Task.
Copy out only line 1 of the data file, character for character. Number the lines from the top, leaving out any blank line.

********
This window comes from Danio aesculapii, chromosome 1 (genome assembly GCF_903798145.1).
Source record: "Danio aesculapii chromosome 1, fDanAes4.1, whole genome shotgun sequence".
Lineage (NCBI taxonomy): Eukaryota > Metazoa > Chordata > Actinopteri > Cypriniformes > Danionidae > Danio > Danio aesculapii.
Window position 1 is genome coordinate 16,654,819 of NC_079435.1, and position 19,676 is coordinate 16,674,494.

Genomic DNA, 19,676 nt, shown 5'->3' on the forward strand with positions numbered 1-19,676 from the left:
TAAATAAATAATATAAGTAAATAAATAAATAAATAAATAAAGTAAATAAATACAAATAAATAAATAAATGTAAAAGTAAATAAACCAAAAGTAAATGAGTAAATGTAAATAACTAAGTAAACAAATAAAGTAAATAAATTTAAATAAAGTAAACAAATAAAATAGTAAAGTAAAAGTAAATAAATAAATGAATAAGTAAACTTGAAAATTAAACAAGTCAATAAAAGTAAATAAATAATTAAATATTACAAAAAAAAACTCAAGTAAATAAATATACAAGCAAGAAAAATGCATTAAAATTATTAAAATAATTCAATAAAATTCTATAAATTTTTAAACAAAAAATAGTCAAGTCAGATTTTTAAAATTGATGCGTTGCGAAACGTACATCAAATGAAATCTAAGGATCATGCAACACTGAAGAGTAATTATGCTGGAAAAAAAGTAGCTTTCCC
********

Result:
This window comes from Danio aesculapii, chromosome 1 (genome assembly GCF_903798145.1).